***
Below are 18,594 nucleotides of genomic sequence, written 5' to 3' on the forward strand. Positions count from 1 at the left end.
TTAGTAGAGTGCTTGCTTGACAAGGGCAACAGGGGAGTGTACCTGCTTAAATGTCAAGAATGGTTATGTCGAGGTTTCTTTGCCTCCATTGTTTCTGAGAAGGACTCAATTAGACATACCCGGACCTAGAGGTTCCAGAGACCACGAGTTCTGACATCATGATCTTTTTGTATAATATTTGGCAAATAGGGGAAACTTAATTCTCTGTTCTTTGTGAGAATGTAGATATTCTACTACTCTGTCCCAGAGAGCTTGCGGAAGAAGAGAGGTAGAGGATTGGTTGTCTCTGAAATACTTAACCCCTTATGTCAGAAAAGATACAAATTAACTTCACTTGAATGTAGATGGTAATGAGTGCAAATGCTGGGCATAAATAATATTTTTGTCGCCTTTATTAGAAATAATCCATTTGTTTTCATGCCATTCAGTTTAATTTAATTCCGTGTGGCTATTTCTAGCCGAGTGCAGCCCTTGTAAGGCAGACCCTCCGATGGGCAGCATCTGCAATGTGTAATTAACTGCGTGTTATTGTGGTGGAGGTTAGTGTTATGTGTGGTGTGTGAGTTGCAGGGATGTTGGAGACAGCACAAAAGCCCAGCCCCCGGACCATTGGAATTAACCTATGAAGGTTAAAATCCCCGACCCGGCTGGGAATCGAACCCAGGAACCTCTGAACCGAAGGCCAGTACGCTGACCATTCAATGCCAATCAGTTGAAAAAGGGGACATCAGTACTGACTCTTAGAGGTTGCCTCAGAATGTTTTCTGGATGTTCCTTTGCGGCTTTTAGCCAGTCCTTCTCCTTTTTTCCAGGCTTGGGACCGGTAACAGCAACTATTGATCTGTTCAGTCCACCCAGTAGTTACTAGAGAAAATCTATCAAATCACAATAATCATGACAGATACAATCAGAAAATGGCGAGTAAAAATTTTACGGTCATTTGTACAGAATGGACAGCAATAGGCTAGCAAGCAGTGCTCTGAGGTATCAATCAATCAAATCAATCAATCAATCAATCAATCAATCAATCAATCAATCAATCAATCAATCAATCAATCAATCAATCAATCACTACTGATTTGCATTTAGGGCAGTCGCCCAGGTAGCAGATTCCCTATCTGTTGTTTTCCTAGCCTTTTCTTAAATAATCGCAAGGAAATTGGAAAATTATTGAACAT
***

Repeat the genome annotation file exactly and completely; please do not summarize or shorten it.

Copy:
Below are 18,594 nucleotides of genomic sequence, written 5' to 3' on the forward strand. Positions count from 1 at the left end.
TTAGTAGAGTGCTTGCTTGACAAGGGCAACAGGGGAGTGTACCTGCTTAAATGTCAAGAATGGTTATGTCGAGGTTTCTTTGCCTCCATTGTTTCTGAGAAGGACTCAATTAGACATACCCGGACCTAGAGGTTCCAGAGACCACGAGTTCTGACATCATGATCTTTTTGTATAATATTTGGCAAATAGGGGAAACTTAATTCTCTGTTCTTTGTGAGAATGTAGATATTCTACTACTCTGTCCCAGAGAGCTTGCGGAAGAAGAGAGGTAGAGGATTGGTTGTCTCTGAAATACTTAACCCCTTATGTCAGAAAAGATACAAATTAACTTCACTTGAATGTAGATGGTAATGAGTGCAAATGCTGGGCATAAATAATATTTTTGTCGCCTTTATTAGAAATAATCCATTTGTTTTCATGCCATTCAGTTTAATTTAATTCCGTGTGGCTATTTCTAGCCGAGTGCAGCCCTTGTAAGGCAGACCCTCCGATGGGCAGCATCTGCAATGTGTAATTAACTGCGTGTTATTGTGGTGGAGGTTAGTGTTATGTGTGGTGTGTGAGTTGCAGGGATGTTGGAGACAGCACAAAAGCCCAGCCCCCGGACCATTGGAATTAACCTATGAAGGTTAAAATCCCCGACCCGGCTGGGAATCGAACCCAGGAACCTCTGAACCGAAGGCCAGTACGCTGACCATTCAATGCCAATCAGTTGAAAAAGGGGACATCAGTACTGACTCTTAGAGGTTGCCTCAGAATGTTTTCTGGATGTTCCTTTGCGGCTTTTAGCCAGTCCTTCTCCTTTTTTCCAGGCTTGGGACCGGTAACAGCAACTATTGATCTGTTCAGTCCACCCAGTAGTTACTAGAGAAAATCTATCAAATCACAATAATCATGACAGATACAATCAGAAAATGGCGAGTAAAAATTTTACGGTCATTTGTACAGAATGGACAGCAATAGGCTAGCAAGCAGTGCTCTGAGGTATCAATCAATCAAATCAATCAATCAATCAATCAATCAATCAATCAATCAATCAATCAATCAATCAATCAATCAATCAATCAATCACTACTGATTTGCATTTAGGGCAGTCGCCCAGGTAGCAGATTCCCTATCTGTTGTTTTCCTAGCCTTTTCTTAAATAATCGCAAGGAAATTGGAAAATTATTGAACAT